Author: Jake Wallis Simons
Publisher: Skyhorse Publishing
ISBN: 978-1-5107-1805-0

Fourteen year old Rosa Klein, her older brother Heinrich, younger sister Hedi and parents Otto and Inga are a loving, happy, financially secure family.  Life for the Klein family in many respects was idyllic - until the Nuremberg Laws against Jews began to be enforced in Germany and their lives changed dramatically.

As Jews, their passports became invalid and try as they might to seek emigration visas, it was too late.  When word came their way about the Kindertransport program (where one child per family could leave Germany if a sponsor in England could be found), an agonizing decision brought Otto and Inge to the realization that Rosa was the most likely able to arrange visas for the rest of the family.  As Rosa steps on the train, life as she knew it ended as she and other children on the Kindertransport (including a baby smuggled on the train that Rosa tries to hide from the Nazi soldiers) left families, homes, friends and familiar language behind them, beginning a treacherous journey to a new land and new life.  For Rosa, that meant life with the Kremer family: Gerald (her father’s cousin), his wife Mimi and Samuel, their eighteen year old son in London, England.

Rosa’s loneliness in the new country without her parents is frightening and beyond imaginable as she tries to balance finding work, cleaning house for Mrs. Kremer, and constantly seeking visas for her family so they could leave war-torn Germany and join her in England.  An unexpected intimate relationship with Samuel Kremer leads to a pregnancy that is ended against her will and Rosa flees the Kremer home.  Haunted by the infrequent and eventual cessation of letters from her parents, what might be happening to her family in Germany, and memories of her abortion, Rosa withdraws and fills her days and life with study, ultimately achieving her life-long dream to become a nurse.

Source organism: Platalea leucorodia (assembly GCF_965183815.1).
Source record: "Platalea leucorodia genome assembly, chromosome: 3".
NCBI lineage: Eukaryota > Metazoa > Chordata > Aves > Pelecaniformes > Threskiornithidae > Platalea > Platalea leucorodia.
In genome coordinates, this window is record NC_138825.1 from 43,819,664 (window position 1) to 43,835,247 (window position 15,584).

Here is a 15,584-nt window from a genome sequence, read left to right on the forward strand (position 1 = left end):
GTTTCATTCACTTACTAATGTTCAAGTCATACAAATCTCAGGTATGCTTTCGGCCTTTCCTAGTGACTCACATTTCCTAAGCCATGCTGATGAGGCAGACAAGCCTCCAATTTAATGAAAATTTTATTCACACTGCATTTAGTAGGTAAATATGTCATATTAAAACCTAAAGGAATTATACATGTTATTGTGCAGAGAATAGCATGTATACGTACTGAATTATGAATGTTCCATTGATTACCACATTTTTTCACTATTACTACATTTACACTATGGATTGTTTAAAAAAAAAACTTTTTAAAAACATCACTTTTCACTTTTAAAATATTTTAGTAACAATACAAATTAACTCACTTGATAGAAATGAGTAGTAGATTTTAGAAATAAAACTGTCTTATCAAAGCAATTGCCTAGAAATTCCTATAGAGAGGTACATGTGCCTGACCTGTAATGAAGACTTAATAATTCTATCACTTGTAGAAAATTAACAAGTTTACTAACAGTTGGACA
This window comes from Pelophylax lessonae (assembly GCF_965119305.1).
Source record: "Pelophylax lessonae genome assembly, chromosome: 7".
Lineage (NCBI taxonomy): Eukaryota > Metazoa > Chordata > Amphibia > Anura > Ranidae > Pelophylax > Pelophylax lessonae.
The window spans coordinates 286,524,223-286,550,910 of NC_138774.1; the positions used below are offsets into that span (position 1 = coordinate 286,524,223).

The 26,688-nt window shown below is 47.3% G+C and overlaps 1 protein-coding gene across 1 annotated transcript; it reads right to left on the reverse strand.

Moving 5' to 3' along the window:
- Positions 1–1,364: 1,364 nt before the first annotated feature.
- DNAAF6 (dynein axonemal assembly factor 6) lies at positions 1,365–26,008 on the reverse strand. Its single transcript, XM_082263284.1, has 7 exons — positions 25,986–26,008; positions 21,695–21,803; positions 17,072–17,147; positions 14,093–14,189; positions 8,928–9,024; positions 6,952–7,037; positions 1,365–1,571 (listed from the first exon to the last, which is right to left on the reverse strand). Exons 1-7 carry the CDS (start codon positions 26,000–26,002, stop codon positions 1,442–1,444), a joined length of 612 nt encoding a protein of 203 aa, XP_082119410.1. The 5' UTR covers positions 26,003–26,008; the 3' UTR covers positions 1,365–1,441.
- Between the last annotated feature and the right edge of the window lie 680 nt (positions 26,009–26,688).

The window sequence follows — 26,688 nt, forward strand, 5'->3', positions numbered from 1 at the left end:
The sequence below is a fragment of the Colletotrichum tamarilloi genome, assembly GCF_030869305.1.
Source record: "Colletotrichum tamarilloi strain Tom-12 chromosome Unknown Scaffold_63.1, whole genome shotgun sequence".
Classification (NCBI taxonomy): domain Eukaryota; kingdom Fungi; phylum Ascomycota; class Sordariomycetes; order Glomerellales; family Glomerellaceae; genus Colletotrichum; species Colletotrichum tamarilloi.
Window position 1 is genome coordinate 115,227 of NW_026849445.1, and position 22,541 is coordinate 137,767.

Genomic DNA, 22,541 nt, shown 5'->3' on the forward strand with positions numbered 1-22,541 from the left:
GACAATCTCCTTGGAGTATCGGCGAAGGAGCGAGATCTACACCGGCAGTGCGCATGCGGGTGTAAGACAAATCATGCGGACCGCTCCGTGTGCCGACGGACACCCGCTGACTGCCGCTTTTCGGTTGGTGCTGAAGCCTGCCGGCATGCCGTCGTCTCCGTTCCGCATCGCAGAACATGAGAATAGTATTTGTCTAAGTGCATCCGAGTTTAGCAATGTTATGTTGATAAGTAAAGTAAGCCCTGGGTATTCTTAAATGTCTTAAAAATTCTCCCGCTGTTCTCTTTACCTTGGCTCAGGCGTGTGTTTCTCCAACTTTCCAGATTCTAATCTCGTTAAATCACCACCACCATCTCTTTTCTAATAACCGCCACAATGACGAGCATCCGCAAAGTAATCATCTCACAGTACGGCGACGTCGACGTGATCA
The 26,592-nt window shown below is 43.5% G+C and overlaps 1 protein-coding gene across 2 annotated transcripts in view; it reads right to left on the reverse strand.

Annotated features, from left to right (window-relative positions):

Overall, lengthy sentences, unbelievably long paragraphs, little “white” space on many of the actual pages (publisher trying to save money?) and the lack of quotation marks throughout the book make it difficult to read and follow.  The conclusion of the book (describing what happened to the baby that Rosa hid on the Kindertransport could have transformed what became simply an romantic novel genre with historical overtones into a novel of great strength with dramatic historical relevance.  Sadly, it did not.

The tale of “The English German Girl” had great possibilities, but the ‘English Rosa’ part of the book is simply a rushed contrived love story with little of the strength of the first half of the book as the author wasn’t able to continue the believable story of the ‘German Rosa’ (with its well-developed plot line, excellent imagery and strong character development) into the second half of the book for this reviewer.